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Proficient TeachersBook Unit 1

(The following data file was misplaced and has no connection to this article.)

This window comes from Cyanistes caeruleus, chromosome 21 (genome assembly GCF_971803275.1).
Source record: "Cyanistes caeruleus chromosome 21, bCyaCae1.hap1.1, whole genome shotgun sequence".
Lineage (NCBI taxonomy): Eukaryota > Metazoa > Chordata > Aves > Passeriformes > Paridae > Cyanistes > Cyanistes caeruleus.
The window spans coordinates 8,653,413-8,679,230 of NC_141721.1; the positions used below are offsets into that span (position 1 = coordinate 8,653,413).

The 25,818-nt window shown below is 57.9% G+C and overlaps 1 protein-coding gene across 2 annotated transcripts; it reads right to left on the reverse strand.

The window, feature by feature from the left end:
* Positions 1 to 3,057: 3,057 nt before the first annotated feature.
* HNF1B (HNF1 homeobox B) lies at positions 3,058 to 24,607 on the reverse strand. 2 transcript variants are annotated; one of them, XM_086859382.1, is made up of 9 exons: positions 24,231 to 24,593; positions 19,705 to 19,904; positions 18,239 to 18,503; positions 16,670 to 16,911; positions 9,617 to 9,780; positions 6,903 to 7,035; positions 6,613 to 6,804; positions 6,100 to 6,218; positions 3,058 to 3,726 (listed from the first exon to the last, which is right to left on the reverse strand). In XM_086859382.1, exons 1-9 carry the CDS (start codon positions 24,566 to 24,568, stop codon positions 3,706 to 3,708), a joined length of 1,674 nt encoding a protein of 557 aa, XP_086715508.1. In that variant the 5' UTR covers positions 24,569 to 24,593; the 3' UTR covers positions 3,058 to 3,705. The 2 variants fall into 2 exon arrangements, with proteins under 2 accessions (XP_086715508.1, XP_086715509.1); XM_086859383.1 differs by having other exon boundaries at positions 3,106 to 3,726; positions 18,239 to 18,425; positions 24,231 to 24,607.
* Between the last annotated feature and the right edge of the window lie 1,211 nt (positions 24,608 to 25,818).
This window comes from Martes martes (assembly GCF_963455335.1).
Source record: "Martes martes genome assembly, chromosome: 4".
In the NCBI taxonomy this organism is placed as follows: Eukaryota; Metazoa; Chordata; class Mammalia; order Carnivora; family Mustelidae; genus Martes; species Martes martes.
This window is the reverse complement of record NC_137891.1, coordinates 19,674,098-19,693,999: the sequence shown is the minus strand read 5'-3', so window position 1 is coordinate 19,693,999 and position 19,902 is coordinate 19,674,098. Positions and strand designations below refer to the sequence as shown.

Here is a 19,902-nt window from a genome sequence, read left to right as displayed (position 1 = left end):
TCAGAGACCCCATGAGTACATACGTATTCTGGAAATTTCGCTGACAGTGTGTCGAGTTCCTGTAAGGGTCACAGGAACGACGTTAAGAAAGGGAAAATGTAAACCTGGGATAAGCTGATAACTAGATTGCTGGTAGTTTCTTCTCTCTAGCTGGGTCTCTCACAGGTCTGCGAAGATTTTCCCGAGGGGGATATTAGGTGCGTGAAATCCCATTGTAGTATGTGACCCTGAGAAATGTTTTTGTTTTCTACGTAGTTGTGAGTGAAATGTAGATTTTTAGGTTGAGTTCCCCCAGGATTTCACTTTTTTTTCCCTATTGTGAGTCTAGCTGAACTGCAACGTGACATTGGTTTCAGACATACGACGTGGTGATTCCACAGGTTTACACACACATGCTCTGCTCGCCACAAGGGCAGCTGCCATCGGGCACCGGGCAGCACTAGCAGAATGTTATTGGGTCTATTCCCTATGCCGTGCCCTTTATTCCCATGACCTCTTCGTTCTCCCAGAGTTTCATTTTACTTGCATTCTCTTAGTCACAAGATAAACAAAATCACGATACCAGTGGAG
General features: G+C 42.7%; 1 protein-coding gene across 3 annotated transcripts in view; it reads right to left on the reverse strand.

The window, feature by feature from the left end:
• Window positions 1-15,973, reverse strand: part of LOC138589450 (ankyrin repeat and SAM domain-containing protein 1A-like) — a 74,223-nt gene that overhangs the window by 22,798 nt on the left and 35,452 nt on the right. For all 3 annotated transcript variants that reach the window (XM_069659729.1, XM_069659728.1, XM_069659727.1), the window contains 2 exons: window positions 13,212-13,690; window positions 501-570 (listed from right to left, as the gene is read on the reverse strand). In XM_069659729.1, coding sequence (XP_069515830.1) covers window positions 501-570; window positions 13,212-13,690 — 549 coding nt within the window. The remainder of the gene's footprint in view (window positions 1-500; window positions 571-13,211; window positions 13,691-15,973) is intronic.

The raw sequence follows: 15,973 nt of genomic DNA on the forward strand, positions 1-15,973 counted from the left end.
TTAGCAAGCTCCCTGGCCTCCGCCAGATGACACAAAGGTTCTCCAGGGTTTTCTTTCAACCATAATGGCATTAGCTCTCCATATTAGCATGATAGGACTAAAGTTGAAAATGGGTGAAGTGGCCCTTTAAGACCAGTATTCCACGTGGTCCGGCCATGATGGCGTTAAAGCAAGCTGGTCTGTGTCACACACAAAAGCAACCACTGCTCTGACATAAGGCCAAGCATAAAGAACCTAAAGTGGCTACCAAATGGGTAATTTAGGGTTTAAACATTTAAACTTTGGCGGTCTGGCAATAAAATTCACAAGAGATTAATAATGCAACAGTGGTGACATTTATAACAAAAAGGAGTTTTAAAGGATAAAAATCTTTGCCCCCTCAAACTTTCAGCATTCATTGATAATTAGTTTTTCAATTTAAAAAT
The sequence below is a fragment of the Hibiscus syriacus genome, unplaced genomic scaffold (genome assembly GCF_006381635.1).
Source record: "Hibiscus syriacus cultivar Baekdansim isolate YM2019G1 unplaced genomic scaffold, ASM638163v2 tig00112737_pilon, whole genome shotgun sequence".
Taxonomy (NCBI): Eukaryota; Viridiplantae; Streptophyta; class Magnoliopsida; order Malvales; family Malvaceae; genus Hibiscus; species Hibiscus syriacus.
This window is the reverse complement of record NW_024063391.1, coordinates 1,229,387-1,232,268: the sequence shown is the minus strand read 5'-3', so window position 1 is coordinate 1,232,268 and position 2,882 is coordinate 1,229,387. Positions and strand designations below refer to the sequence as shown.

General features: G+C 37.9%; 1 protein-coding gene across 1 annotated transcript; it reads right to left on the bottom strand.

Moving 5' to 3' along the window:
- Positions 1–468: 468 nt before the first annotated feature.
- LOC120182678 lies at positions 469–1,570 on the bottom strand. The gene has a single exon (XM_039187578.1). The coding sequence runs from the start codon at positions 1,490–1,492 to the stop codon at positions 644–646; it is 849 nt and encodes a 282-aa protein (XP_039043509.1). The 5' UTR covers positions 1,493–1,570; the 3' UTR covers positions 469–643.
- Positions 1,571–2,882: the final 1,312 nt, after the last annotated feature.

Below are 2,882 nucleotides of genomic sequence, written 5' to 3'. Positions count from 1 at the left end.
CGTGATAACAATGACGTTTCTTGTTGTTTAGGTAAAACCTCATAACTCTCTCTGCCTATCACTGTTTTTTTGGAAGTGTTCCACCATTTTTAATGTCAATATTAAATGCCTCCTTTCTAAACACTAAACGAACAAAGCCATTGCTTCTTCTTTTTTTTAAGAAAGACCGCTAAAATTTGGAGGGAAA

1 Creativity   11 LEAD IN ● Optional step. If this is the very first lesson of a newcourse with a new coursebook, you might want to start thelesson with a ‘getting to know each other / Keynote ’ activity.Here are two suggestions:1 Write all the students’ names on separate slips of paper and put them in a container. Shake them up and walk round the class, asking each student to take a slip of paper. Once they have done that, they find the student whose name they have and they sit down together. (If they draw their own name or that of someone they know, they should draw another slip.) Then give the pairs a limited time (no more than five minutes) to find out what they can about their partners, but they should try to discover something interesting, e.g. any unusual places the student has travelled to, if they have any different hobbies/interests/talents. At the end of the five minutes, nominate individual students to tell the class something about their partners, preferably something interesting. 2 Tell students that they are going to familiarize themselves with the organization of Keynote Proficient  . Explain to the class every unit in Keynote  begins with a TED Talk. Ask students if they are familiar with TED Talks and if they have ever watched one. Give them about fifteen minutes to browse through the Student’s Book and find the following: –a photo that they find particularly intriguing– a TED Talk that they think they will find of personalinterest– a topic that they think is particularly pertinent totoday’s world– a grammar point that they find tricky and need towork on– a writing text type that is likely to be useful in theirwork or studies. ● Optional step . Books closed. Ask students to work inpairs to write a definition of creativity. Elicit the differentdefinitions and discuss them as a class. ● Books open. Ask students to open their books at page 8and look at the photo. Elicit suggestions as to how it illustratesthe notion of creativity. (The photo shows an artist at work. Heappears to be copying an existing picture, though, possiblyonto the pavement, so it could be considered that this is notactually a creative activity.) ● Give students the title of the TED Talk (  Do schools kill Creativity?  ) and ask for initial reactions. Would they answer yesor no to the question? BACKGROUND 1 ●  Ask the class to read the text about Sir Ken Robinson andhis talk. If necessary, clarify the following words:  knighted (to knight)  meaning given the rank of knight by the queen, a veryhigh honour, and allowed to use the title Sir  ,  innate  meaningwithin/inside oneself. ● Put students in small groups to discuss the questions.Then encourage them to share their answers with the class, justifying their ideas.  Answers 1 He has focused on creativity within the educational system.2 It means ‘not allowing creativity to be expressed or developed’.3 Students’ own answers, but possibly the inclusion of fewer academic subjects in education and more that are creative, such as art and music. Creativity  1 UNIT AT A GLANCE THEME:  Creativity and how we express it in our everyday lives TED TALK: Do schools kill creativity?  Sir Ken Robinson talks about the imperative in schools to focus almost entirely on academic subjects like maths and languages at the expense of the creative subjects like dance and music  AUTHENTIC LISTENING SKILLS: Rhythm and stress CRITICAL THINKING: The speaker’s aims PRESENTATION SKILLS:  Using humour GRAMMAR:  Definite and indefinite time LANGUAGE FOCUS: Expressions with statistics  VOCABULARY:  Creativity collocations PRONUNCIATION:  Emphasis and de-emphasis READING:   What I talk about when I talk about running, Sing while you work  LISTENING:  A company choir SPEAKING:  Creativity survey, Learning from experience, Describing likes and talents WRITING:  A progress report WRITING SKILL: Nominalization  12 1 Creativity  KEY WORDS 2  ● The aim of this section in every unit is to pre-teach some of the key words students will need to know in order to understand the TED Talk. It will also help them prepare to think about the main themes of the talk. ●  Ask students to read through sentences 1–6 (without looking at a–f) and try to guess the meaning of the words in context. Elicit some suggestions and write them on the board. Then students can check to see if any of their ideas are in a–f. (Alternatively, you could follow the procedure outlined in Teaching tip 4 on page 7 of the Introduction.)  ● Students can compare their answers with a partner and explain their choices before you check with the class.  Answers 1 e 2 a 3 b 4 f 5 c 6 d  ● Optional step.  To further check comprehension, ask follow-up questions: What kind of behaviour would you expect from a child with  ADHD ? Can you think of a recent contention   made by the government that you agree with? What was your favourite  humanities  subject at school? Can you think of  someone who has been  stigmatized   in the media recently?  AUTHENTIC LISTENING SKILLS Rhythm and stress 3a  ● Books closed. Explain that English is a stress-timed language. Ask if anyone can describe what that means. ● Books open. Ask students to check their ideas with the  Authentic listening skills box on page 9. ●  Ask them if they know what the alternative to stress timing is, and explain that it’s syllable timing, i.e. where each syllable takes approximately the same amount of time. Common syllable-timed languages are French, Spanish, Italian, Turkish and Japanese, and common stress-timed languages are English, Russian, Arabic and Finnish. Tap that stress! You can illustrate stress timing quite easily by building up a phrase that you ‘tap out’ to students; start with something simple, tapping on each underlined syllable (content word) below:  a small black cat sitting down Then increase the syllables in the words, but keeping the same time for each stressed syllable:  a little ginger cat sitting on the chair  These two phrases should take approximately the same amount of time to say.    T   E   A   C   H   I   N   G    T   I   P  ● 1 Tell students to read and listen to the extract from the TED Talk, underlining the words and syllables that are stressed.  Answer What these things have in common, you see, is that kids will take a chance. If they don’t know, they’ll have a go.  Am I right? They’re not frightened of being wrong. 3b  ● 1 Optional step.  Play the extract again for students to listen. Encourage them to tap out the stressed syllables.  ● Students work in pairs to practise saying the extract with stress timing. 3c  ● 2 Tell students that they now have to listen for the stressed words in another extract and complete it. Play the recording, twice if necessary.  ● Get students to check their answers in pairs.  Answers 1 don’t 2 say 3 wrong 4 same 5 creative 6 do 7 not 8 prepared 9 wrong 10 never 11 srcinal Note:  Remind your students to watch the TED Talk at home before you move on to Unit 1.1 in the class. Ask them to think about Ken Robinson’s definition of creativity.  1.1 Do schools kill creativity? 1  ● Books closed. Ask students what Ken Robinson’s definition of creativity is (   having srcinal ideas that have value  )   and how similar this is to their definitions from the last lesson.  ● Books open. Ask students to read the sentences and try to complete them from their memory of the talk.  ● 1.1 Play the first part of the TED Talk from 0.12–5.25 for students to check their answers and complete any they couldn’t remember.  Answers 1 literacy 2 lesson 3 sent 4 frightened/afraid/ scared 5 stigmatize 6 creativity 7 child, English 8 girlfriend, pleased  1 Creativity   13 Extra activity Frank sent … Check that students understand the joke in 3 above, i.e. that the little boy had interpreted frankincense  as Frank  sent  . Ask if students have any stories of this kind of verbal misinterpretation, and then tell them about a story (possibly not true) from World War 1, where an order was given at the front to a messenger to be relayed to headquarters. The message had to be passed from person to person, and the message that arrived at the headquarters was Send three- and-four pence, we’re going to a dance . Tell students that ‘three-and-four pence’ is a sum of money, and ask them to work in small groups to try to decipher the message. What it should be is Send reinforcements, we’re going to advance . Transcript  0.12 So I want to talk about education and I want to talk  about creativity. My contention is that creativity now is  as important in education as literacy, and we should treat it with the same status. (Applause) Thank you. That was it, by the way. Thank you very much. (Laughter) So, fifteen minutes left. (Laughter) Well, I was born … no. (Laughter)  0.45 I heard a great story recently – I love telling it – of a little  girl who was in a drawing lesson. She was six, and she was at the back, drawing, and the teacher said this  little girl hardly ever paid attention, and in this drawing  lesson, she did. And the teacher was fascinated. She went over to her, and she said, ‘What are you drawing?’  And the girl said, ‘I’m drawing a picture of God.’ And the teacher said, ‘But nobody knows what God looks  like.’ And the girl said, ‘They will, in a minute.’ (Laughter) 1.20 When my son was four in England – Actually, he was four everywhere, to be honest. (Laughter) If we’re  being strict about it, wherever he went, he was four that year. He was in the nativity play. Do you remember the story? He didn’t have to speak, but you know the  bit where the three kings come in? Now they come  in bearing gifts and they bring gold, frankincense and  myrrh. This really happened. We were sitting there and they, I think, just went out of sequence, because we talked to the little boy afterward and we said, ‘You OK with that?’ And he said, ‘Yeah, why? Was that wrong?’ They just switched. I think that was it.  Anyway, the three boys came in, little four-year-olds with tea towels on their heads, and they put these  boxes down, and the first boy said, ‘I bring you gold.’  And the second boy said, ‘I bring you myrrh.’ And the third boy said, ‘Frank sent this.’ (Laughter)  2.18 What these things have in common, you see, is that  kids will take a chance. If they don’t know, they’ll  have a go. Am I right? They’re not frightened of being wrong. Now, I don’t mean to say that being wrong is the same thing as being creative. What we do know  is, if you’re not prepared to be wrong, you’ll never come up with anything srcinal – if you’re not prepared to be wrong. And by the time they get to be adults,  most kids have lost that capacity. They have become frightened of being wrong. And we run our companies  like this, by the way. We stigmatize mistakes. And we’re now running national education systems where  mistakes are the worst thing you can make. And the  result is that we are educating people out of their creative capacities. Picasso once said this, he said that  all children are born artists. The problem is to remain  an artist as we grow up. I believe this passionately, that we don’t grow into creativity, we grow out of it. Or  rather, we get educated out of it. So why is this?  3.20 I lived in Stratford-on-Avon until about five years ago. In fact, we moved from Stratford to Los Angeles. So you can imagine what a seamless transition,  you know, this was. (Laughter) Actually, we lived  in a place called Snitterfield, just outside Stratford, which is where Shakespeare’s father was born. Are  you struck by a new thought? I was. You don’t think of Shakespeare having a father, do you? Do you? Because you don’t think of Shakespeare being a child, do you? Shakespeare being seven? I never thought of it. I mean, he was seven at some point. He was  in somebody’s English class, wasn’t he? (Laughter) How annoying would that be? (Laughter) ‘Must try  harder.’ (Laughter) Being sent to bed by his dad, you  know, to Shakespeare, ‘Go to bed, now!’ You know, to William Shakespeare. ‘And put the pencil down.’ (Laughter) ‘And stop speaking like that.’ (Laughter) ‘It’s confusing everybody.’ (Laughter)  4.32  Anyway, we moved from Stratford to Los Angeles,  and I just want to say a word about the transition,  actually. My son didn’t want to come. I’ve got two kids;  he’s twenty-one now, and my daughter’s sixteen. He didn’t want to come to Los Angeles. He loved it, but  he had a girlfriend in England. This was the love of his  life, Sarah. He’d known her for a month. (Laughter) Mind you, they’d had their fourth anniversary by then,  because it’s a long time when you’re sixteen. Anyway,  he was really upset on the plane, he said, ‘I’ll never find  another girl like Sarah.’ And we were rather pleased  about that, frankly – (Laughter) because she was the  main reason we were leaving the country. (Laughter)  5.25 But something strikes you when you move to  America and when you travel around the world. Every education system on Earth has the same hierarchy of subjects. Every one. Doesn’t matter where you  go. You’d think it would be otherwise, but it isn’t. At the top are mathematics and languages, then the  humanities, and at the bottom are the arts. Everywhere on Earth. And in pretty much every system too, there’s  a hierarchy within the arts. Art and music are normally  given a higher status in schools than drama and dance. There isn’t an education system on the planet that teaches dance every day to children the way we teach them mathematics. Why? Why not? I think this  is rather important. I think maths is very important,  14 1 Creativity   but so is dance. Children dance all the time if they’re  allowed to, we all do. We all have bodies, don’t we? Did I miss a meeting? I mean … (Laughter) Truthfully, what happens is, as children grow up, we start to educate them progressively from the waist up. And then we focus on their heads. And slightly to one side. 6.20 If you were to visit education, as an alien, and say ‘What’s it for, public education?’ I think you’d have to conclude, if you look at the output, you know, who  really succeeds by this, who does everything that they  should, who gets all the brownie points, you know, who are the winners – I think you’d have to conclude the whole purpose of public education throughout the world is to produce university professors. Isn’t  it? They’re the people who come out the top. And I used to be one, so there. You know, (Laughter) and I  like university professors, but you know, we shouldn’t  hold them up as the high-water mark of all human  achievement. They’re just a form of life, you know,  another form of life. But they’re rather curious, and I  say this out of affection for them. There’s something curious about professors. In my experience – not  all of them, but typically, they live in their heads. They live up there, and slightly to one side. They’re disembodied, you know, in a kind of literal way. They  look upon their body as a form of transport for their  heads. (Laughter) You know. Don’t they? It’s a way of  getting their head to meetings. (Laughter) 7.31 Our education system is predicated on the idea of  academic ability. And there’s a reason. The whole  system was invented, round the world, there were no  public systems of education, really, before the 19th century. They all came into being to meet the needs of  industrialism. So the hierarchy is rooted on two ideas. Number one, that the most useful subjects for work are  at the top. So you were probably steered benignly away from things at school when you were a kid, things you  liked, on the grounds you would never get a job doing that. Is that right? Don’t do music, you’re not going to be  a musician; don’t do art, you won’t be an artist. Benign  advice – now, profoundly mistaken. The whole world is engulfed in a revolution. And the second is academic  ability, which has really come to dominate our view of intelligence, because the universities designed the  system in their image. If you think of it, the whole system of public education around the world is a protracted  process of university entrance. And the consequence  is that many highly talented, brilliant, creative people think they’re not, because the thing they were good at at  school wasn’t valued, or was actually stigmatized. And I think we can’t afford to go on that way.  8.36 In the next 30 years, according to UNESCO, more  people worldwide will be graduating through education than since the beginning of history. Suddenly, degrees  aren’t worth anything. Isn’t that true? When I was a  student, if you had a degree, you had a job. If you didn’t have a job, it’s because you didn’t want one.  And I didn’t want one, frankly, so … (Laughter) But  now kids with degrees are often heading home to carry on playing video games, because you need  an MA where the previous job required a BA, and  now you need a PhD for the other. It’s a process of  academic inflation. And it indicates the whole structure of education is shifting beneath our feet. We need to  radically rethink our view of intelligence.  9.18 We know three things about intelligence. One, it’s diverse. We think about the world in all the ways that we experience it. We think visually, we think in sound, we think kinesthetically. We think in abstract terms, we think  in movement. Secondly, intelligence is dynamic. If you  look at the interactions of a human brain, as we heard  yesterday from a number of presentations, intelligence  is wonderfully interactive. The brain isn’t divided into compartments. In fact, creativity – which I define as the  process of having original ideas that have value – more often than not comes about through the interaction of different disciplinary ways of seeing things. And the third thing about intelligence is, it’s distinct. 10.00 I’m doing a new book at the moment called ‘Epiphany’, which is based on a series of interviews with people about how they discovered their talent. I’m fascinated by how people got to be there. It’s  really prompted by a conversation I had with a wonderful woman who maybe most people have  never heard of, she’s called Gillian Lynne. Have you  heard of her? Some have. She’s a choreographer,  and everybody knows her work. She did ‘Cats’ and ‘Phantom of the Opera’. She’s wonderful. I used to  be on the board of The Royal Ballet, in England, as  you can see. Anyway, Gillian and I had lunch one day  and I said, ‘How did you get to be a dancer?’ And  she said it was interesting. When she was at school,  she was really hopeless. And the school, in the ’30s, wrote to her parents and said, ‘We think Gillian has  a learning disorder.’ She couldn’t concentrate; she was fidgeting. I think now they’d say she had ADHD. Wouldn’t you? But this was the 1930s, and ADHD  hadn’t been invented, you know, at this point. It wasn’t an available condition. (Laughter) You know,  people weren’t aware they could have that. (Laughter)  Anyway, she went to see this specialist. 11.03 So, this oak-panelled room, and she was there with  her mother, and she was led and sat on this chair  at the end, and she sat on her hands for 20 minutes while this man talked to her mother about all the  problems Gillian was having at school. And at the end of it, because she was disturbing people; her  homework was always late; and so on, little kid of eight. In the end, the doctor went and sat next to Gillian, and said, ‘Gillian, I’ve listened to all these things that your mother’s told me, I need to speak to  her privately.’ So he said, ‘Wait here. We’ll be back; we won’t be very long,’ and they went and left her. But as they went out of the room, he turned on the